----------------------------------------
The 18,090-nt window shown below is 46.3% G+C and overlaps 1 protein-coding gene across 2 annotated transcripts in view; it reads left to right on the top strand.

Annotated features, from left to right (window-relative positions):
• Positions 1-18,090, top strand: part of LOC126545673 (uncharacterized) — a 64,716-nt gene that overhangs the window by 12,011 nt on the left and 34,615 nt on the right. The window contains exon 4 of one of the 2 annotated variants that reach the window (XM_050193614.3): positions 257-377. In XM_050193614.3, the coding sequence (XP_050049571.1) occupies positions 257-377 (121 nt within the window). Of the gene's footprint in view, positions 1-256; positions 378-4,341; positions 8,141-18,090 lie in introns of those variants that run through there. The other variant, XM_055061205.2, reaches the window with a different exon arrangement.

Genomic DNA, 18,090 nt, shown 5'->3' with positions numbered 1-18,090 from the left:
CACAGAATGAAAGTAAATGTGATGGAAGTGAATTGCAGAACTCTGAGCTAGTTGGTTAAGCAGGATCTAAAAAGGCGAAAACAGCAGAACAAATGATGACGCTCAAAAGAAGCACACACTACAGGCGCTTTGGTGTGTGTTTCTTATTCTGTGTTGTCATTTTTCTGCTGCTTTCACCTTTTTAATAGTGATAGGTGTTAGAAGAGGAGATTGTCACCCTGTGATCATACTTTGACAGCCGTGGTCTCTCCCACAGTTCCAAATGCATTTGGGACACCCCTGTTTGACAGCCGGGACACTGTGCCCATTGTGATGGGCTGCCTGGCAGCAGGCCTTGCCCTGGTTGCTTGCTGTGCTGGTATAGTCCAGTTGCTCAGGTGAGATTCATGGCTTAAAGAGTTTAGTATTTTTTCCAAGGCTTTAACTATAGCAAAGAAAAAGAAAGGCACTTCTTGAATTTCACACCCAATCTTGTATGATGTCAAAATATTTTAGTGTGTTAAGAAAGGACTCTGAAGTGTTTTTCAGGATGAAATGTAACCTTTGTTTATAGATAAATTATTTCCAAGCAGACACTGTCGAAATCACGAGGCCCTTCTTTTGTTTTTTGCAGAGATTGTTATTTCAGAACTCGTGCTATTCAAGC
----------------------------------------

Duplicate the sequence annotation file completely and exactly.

The 18,090-nt window shown below is 46.3% G+C and overlaps 1 protein-coding gene across 2 annotated transcripts in view; it reads left to right on the top strand.

Annotated features, from left to right (window-relative positions):
• Positions 1-18,090, top strand: part of LOC126545673 (uncharacterized) — a 64,716-nt gene that overhangs the window by 12,011 nt on the left and 34,615 nt on the right. The window contains exon 4 of one of the 2 annotated variants that reach the window (XM_050193614.3): positions 257-377. In XM_050193614.3, the coding sequence (XP_050049571.1) occupies positions 257-377 (121 nt within the window). Of the gene's footprint in view, positions 1-256; positions 378-4,341; positions 8,141-18,090 lie in introns of those variants that run through there. The other variant, XM_055061205.2, reaches the window with a different exon arrangement.

Genomic DNA, 18,090 nt, shown 5'->3' with positions numbered 1-18,090 from the left:
CACAGAATGAAAGTAAATGTGATGGAAGTGAATTGCAGAACTCTGAGCTAGTTGGTTAAGCAGGATCTAAAAAGGCGAAAACAGCAGAACAAATGATGACGCTCAAAAGAAGCACACACTACAGGCGCTTTGGTGTGTGTTTCTTATTCTGTGTTGTCATTTTTCTGCTGCTTTCACCTTTTTAATAGTGATAGGTGTTAGAAGAGGAGATTGTCACCCTGTGATCATACTTTGACAGCCGTGGTCTCTCCCACAGTTCCAAATGCATTTGGGACACCCCTGTTTGACAGCCGGGACACTGTGCCCATTGTGATGGGCTGCCTGGCAGCAGGCCTTGCCCTGGTTGCTTGCTGTGCTGGTATAGTCCAGTTGCTCAGGTGAGATTCATGGCTTAAAGAGTTTAGTATTTTTTCCAAGGCTTTAACTATAGCAAAGAAAAAGAAAGGCACTTCTTGAATTTCACACCCAATCTTGTATGATGTCAAAATATTTTAGTGTGTTAAGAAAGGACTCTGAAGTGTTTTTCAGGATGAAATGTAACCTTTGTTTATAGATAAATTATTTCCAAGCAGACACTGTCGAAATCACGAGGCCCTTCTTTTGTTTTTTGCAGAGATTGTTATTTCAGAACTCGTGCTATTCAAGC